Doctor Who – The Ark
Tony mucks out the Monoids.
Doctor Who has always been a show driven by imagination and stories, rather than practical deliverables and budgets. That means there have always been stories that, while working brilliantly as stories, have been let down by wobbly sets and naff monsters.
The Ark, from First Doctor William Hartnell’s third season, is one of those stories. At its core, The Ark is a brilliant tale - humans fleeing the destruction of the Earth by the Sun, taking all the animals with them, along with micro-dotted human beings and a friendly bunch of mute creatures called the Monoids. It takes in themes of privilege and revolution and also, deals with the consequences of the Doctor’s interference in time and space as the Doctor’s companion Dodo bring a cold on board the spaceship. Having no resistance, the super-evolved crew start dropping like flies. There’s a trial, there’s the Doctor in scientific mode trying to find an antidote, and then, job done, the Tardis crew bog off into time and space – only to return immediately to the Ark 700 years later, to find the Monoids no longer mute, no longer docile and frankly ruling the roost. It’s not quite Planet of the Apes, but it is rather Spaceship of the Monoids.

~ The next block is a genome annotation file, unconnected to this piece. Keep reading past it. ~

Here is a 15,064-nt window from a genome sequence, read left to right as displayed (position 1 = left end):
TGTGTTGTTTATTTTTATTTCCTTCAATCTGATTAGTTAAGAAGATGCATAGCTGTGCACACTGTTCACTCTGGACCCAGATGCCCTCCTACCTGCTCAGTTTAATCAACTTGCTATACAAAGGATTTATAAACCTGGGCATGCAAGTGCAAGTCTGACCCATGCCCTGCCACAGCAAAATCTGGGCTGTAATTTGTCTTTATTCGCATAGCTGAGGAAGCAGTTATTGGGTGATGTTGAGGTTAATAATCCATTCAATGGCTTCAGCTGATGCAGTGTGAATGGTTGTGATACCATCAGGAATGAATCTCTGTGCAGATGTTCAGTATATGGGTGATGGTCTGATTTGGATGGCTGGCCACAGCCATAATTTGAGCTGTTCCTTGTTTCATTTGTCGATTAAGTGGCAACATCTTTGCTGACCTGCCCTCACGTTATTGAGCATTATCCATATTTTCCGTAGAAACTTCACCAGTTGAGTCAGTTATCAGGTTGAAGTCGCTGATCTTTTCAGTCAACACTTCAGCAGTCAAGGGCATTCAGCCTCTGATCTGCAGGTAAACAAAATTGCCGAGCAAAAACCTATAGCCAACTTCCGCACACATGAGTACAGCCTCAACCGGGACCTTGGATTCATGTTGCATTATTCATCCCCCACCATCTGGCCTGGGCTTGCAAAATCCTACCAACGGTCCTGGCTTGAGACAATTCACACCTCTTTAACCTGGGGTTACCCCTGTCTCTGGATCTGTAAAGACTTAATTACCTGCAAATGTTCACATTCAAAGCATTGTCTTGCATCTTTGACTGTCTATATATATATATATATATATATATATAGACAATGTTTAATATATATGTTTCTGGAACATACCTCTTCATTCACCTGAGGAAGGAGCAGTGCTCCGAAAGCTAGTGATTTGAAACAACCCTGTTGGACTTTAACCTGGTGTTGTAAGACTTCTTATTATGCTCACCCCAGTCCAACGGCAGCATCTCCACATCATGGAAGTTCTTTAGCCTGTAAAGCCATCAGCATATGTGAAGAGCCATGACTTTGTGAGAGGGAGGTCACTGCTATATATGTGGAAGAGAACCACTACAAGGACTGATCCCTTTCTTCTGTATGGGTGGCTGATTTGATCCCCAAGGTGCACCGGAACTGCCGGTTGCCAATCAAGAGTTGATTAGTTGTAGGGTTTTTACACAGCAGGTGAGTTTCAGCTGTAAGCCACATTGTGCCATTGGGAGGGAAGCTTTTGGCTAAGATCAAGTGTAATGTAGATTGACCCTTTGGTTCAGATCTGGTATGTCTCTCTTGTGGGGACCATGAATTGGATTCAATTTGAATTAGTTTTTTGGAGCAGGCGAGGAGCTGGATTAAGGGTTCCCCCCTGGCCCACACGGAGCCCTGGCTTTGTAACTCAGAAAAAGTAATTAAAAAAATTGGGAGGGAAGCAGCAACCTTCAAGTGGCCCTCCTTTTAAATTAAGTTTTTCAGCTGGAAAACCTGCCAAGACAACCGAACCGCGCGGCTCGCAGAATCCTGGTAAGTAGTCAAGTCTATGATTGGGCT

Sadly, the Monoids on-screen reduced The Ark to ‘that one with the stupid one-eyed Beatle-haired things.’ They were badly realised on what felt like an aggressive level, and they robbed the story of any real ability to shock or provoke.
Good news! The audiobook version means you can invent your own Monoids, albeit they’re described in the text. Your mind has a bigger budget than the BBC in the Sixties, and so the Monoids, while still being front and centre of the action here, stop being so much of a focus-drag.
The audiobook by Paul Erickson manages to take a four-part story that always on screen felt like two two-parters knitted together (two episodes with the humans in charge, followed by two on a Monoid-run Ark), and expand it to feel like a valuable six-parter, with a long trial as the Doctor and Co are sentenced to death for bringing a fatal disease on board the Ark, and some exploring in different environments and biospheres to find vaccine ingredients. There’s more texture to the novelization than ever made it on screen too – we learn how Monoid One came to power, which gives a rewarding reality to the revolution of the Monoids, and we also get a bit of backstory for Jackie Lane’s Dodo.
The Ark then feels like a more substantial story in the novelization than it did on screen, and its themes are given more time to expand and bed in.
Peter Purves, on reading duties, is perfect here. His Steven, the companion he played in the story, is of course perfect, but he also delivers a Dodo that makes you want to dig out more Dodo stories and watch them, and over the last decade, at Big Finish and BBC Audio, he’s been honing his version of the First Doctor to the point where it’s utterly believable and consistent, meaning he strongly anchors Doctor Who stories that need a nuanced characterisation of the First Doctor to hold them together. Even his Monoids sounds less distracting than the on-screen versions, helping you to get away from the visual of them, and making the run-time of this audio novelization fly by.
Pick up The Ark on audiobook today – it’s probably the best version of this story you’ll ever own.